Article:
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  1. This was a great article, Thank you.

    Your encouragement to continue the study is well taken and I look forward to doing it this summer in between pulling weeds and canning.

    1. Agreed, it gives the person a lot to think about. I wonder how many pairs of shoes were required by each member of the expedition. I wonder how much water was carried daily, or did they depend n natural sources to provide them.

  2. I agree that sewing skills are not very often talked about in survival circles, but they should be. It isn’t just making new clothes, though that is important. You will need to make halters for animals, knife holsters, shoes, bags, repair clothes. My husband is notorious for burning holes in his clothes while welding, and so I have to find a way to patch them. I shop thrift stores for pants of similar colors, but may be different sizes, sometimes larger, sometimes smaller. I cut the legs off and sew it on the front of his favorite pants that he won’t get rid of.

    1. Rose, you are a gem. The value of a good woman as a partner is incalculable. When I was a boy, the girls next door made a high percentage of their own clothing. That is a skill that has mostly been abandoned by modern women. Pity.

      1. Thank you for the compliment. If my husband wasn’t so stubborn about refusing to “give up on old clothes, just because they have a few miles on them…” I might not work quite so hard at it.

        I too think it is a pity that this skill is largely lost. We are poorer as a society because we lack these skills. It isn’t just sewing, though sewing is a snapshot of the larger picture. This country was built on the skills of down-to-earth people who knew how to patch and make do with literally nothing. They re-used things and rebuilt things and make things better.

        I am not very modern in my thinking. I am very old fashioned. I love the old ways. I would do much rather have an old 70s green washer and dryer that never wears out, than a new one with a computer that breaks every 2 years. I would much rather drive an old 50s truck that is a gas hog and struggles to start, than a modern truck made from plastic that electronically shifts. I could easily live like they did 200 years ago. Sure, it’s tiring, but life was better. It was more wholesome. Society was better.

  3. An enjoyable read about one of my favorite subjects! I would encourage the reading of “The Journal of Patrick Gass” (Carol Lynn Macgregor), Patrick Gass was L+C’s Sergeant and kept a journal as well. Part of the preps at Ft Clatsop for the return trip was a salt works. They kept a kettle boiling sea water for their return trip supply of salt. I would imagine that in a total collapse, after things settled down a bit, that a regional salt trade could become quite lucrative.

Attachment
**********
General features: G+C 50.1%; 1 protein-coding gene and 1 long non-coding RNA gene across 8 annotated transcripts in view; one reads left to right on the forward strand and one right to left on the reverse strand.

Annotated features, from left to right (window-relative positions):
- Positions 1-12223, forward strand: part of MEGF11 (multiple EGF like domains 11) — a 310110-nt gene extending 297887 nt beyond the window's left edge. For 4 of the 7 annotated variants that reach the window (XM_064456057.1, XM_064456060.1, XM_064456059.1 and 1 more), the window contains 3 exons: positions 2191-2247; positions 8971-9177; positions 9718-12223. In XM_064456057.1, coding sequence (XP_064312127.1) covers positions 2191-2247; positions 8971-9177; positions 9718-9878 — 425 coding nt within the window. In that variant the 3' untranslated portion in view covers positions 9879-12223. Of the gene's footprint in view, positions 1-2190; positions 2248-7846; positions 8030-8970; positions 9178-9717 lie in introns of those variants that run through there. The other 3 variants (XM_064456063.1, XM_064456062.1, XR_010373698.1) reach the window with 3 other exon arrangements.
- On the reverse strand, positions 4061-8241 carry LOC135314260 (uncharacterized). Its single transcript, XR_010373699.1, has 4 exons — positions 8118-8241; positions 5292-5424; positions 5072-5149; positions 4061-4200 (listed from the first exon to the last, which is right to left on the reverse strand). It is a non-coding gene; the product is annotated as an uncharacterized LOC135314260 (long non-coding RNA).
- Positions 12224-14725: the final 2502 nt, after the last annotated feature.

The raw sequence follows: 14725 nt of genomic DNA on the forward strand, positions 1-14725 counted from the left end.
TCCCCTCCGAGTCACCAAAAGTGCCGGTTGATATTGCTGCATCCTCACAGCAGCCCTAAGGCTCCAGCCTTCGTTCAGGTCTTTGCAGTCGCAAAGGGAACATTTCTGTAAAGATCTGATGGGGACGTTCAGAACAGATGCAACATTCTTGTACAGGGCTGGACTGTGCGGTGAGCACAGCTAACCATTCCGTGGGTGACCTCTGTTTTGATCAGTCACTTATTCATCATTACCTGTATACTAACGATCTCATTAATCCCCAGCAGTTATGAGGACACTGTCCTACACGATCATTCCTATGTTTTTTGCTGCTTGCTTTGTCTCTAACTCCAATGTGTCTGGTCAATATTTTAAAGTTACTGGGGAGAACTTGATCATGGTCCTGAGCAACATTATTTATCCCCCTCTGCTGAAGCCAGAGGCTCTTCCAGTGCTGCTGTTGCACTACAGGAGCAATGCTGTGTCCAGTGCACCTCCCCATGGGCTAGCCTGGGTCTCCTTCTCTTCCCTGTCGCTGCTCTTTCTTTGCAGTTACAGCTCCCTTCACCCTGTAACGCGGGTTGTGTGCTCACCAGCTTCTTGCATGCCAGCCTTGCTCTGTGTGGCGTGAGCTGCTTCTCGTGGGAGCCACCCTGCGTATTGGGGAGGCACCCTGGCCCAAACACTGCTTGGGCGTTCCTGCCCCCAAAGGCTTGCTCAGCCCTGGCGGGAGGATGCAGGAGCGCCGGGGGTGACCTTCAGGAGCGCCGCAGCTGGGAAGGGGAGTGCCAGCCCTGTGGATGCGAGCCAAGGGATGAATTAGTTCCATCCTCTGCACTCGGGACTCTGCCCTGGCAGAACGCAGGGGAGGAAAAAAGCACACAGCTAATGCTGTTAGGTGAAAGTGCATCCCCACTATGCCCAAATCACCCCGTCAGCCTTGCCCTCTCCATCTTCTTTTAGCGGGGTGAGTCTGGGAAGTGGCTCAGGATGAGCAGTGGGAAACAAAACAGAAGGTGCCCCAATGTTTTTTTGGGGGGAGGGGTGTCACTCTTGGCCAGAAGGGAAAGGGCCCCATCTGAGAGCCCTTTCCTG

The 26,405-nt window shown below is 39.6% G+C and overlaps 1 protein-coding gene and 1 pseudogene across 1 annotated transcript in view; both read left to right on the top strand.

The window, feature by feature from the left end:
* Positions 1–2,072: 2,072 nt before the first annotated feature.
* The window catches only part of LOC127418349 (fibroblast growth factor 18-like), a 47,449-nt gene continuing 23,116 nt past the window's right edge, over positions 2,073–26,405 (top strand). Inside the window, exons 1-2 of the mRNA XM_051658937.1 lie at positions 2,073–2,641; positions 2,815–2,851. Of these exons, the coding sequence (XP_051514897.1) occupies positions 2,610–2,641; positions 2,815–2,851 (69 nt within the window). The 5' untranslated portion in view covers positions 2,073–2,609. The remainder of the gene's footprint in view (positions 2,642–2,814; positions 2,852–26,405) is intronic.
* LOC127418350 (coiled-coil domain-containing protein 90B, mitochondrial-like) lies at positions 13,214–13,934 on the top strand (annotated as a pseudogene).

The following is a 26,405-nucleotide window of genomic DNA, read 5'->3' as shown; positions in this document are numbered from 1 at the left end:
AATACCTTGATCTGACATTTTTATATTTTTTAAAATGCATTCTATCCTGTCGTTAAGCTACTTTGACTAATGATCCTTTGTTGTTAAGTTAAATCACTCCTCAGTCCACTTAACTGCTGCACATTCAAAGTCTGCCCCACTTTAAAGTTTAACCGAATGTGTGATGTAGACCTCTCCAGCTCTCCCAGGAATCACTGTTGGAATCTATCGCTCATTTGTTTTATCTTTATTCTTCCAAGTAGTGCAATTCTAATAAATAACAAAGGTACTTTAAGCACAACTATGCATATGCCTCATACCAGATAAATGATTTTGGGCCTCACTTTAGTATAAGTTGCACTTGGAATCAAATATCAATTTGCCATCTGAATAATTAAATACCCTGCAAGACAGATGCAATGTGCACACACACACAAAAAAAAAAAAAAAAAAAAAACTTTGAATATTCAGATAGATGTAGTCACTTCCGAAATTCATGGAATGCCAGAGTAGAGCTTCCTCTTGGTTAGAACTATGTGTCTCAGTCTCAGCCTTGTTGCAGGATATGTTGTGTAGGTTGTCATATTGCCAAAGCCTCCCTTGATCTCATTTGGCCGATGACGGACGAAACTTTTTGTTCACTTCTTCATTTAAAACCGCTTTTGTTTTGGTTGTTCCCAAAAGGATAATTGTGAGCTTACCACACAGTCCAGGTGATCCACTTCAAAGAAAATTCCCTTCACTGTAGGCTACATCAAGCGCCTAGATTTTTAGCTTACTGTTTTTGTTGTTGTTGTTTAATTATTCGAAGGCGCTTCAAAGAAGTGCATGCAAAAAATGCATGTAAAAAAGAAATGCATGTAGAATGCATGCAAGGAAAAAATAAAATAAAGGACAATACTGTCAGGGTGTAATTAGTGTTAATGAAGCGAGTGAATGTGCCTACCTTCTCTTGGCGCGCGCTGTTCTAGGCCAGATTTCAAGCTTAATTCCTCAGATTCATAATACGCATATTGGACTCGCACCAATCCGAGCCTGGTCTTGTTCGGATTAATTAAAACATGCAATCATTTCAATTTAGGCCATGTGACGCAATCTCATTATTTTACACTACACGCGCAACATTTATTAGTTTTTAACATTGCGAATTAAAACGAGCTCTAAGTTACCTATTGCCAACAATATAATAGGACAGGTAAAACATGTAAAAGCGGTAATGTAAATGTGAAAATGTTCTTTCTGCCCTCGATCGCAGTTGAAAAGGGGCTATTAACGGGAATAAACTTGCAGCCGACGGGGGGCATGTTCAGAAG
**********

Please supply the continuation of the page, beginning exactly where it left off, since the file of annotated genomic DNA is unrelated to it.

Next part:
4. One of the things I think about a lot is the dangers of Bugging Out and “running afoul of the natives”. THAT is a much bigger issue in a SHTF situation than most of the tactical folks realize. Walking the countryside or gravel roads in full militaristic GI type kit is going to get a lot of good but follish folk hurt and killed. If you got to go, go.. but hitting the road in SHTF is the last resort…. I suggest if you got to go stay non tacitical looking… jeans or hiking pants and a tee shirt, and that way you are much more tacitical in funtion… At your home in defending the homestead for life and liberty… then sure.. kit up with plate carriers and such. If you cross a field and a farmer is watching you come in full kit through a scope… they may shoot and ask questions later in SHTF. I remember a line form the movie, Oh don’t be concerned about the M16 slung on my shoulder, just home security on the road. Come across the field using bounding tactics in kit and reception will be very different. Food for thought.

  5. We visited Fort Clatsop in Oregon last summer. They built an exact replica of the original fort, based on the notes and drawings of the expedition. They believe it’s location is within a few yards of the original. It was very interesting and informative.

  6. Excellent article for SurvivalBlog, S.K. … The Journals for the Lewis and Clark expedition are available to read for ~free at various sites on the Internet.

    1. I just ordered The Frontiersmen from my library. The author’s name is spelled thus: Eckert, Allan W.

      He has written quite few books in that genre. I appreciate the lead onto some good adventure reading.

      Carry on

  7. If you go to Monticello, as you walk into the main entrance it is full of many of the things that Lewis and Clark found and brought back to Jefferson. Jefferson by far was our smartest President.

  8. Outstanding post. Undaunted Courage is one of my all time favorite books. Good health, being physically fit, and mastering basic skills are vital for surviving any long term disruption. Basic skills: fire building, wilderness first aide, water treatment, and marksmanship will serve very well. Always buy good quality boots and try to have a spare set.

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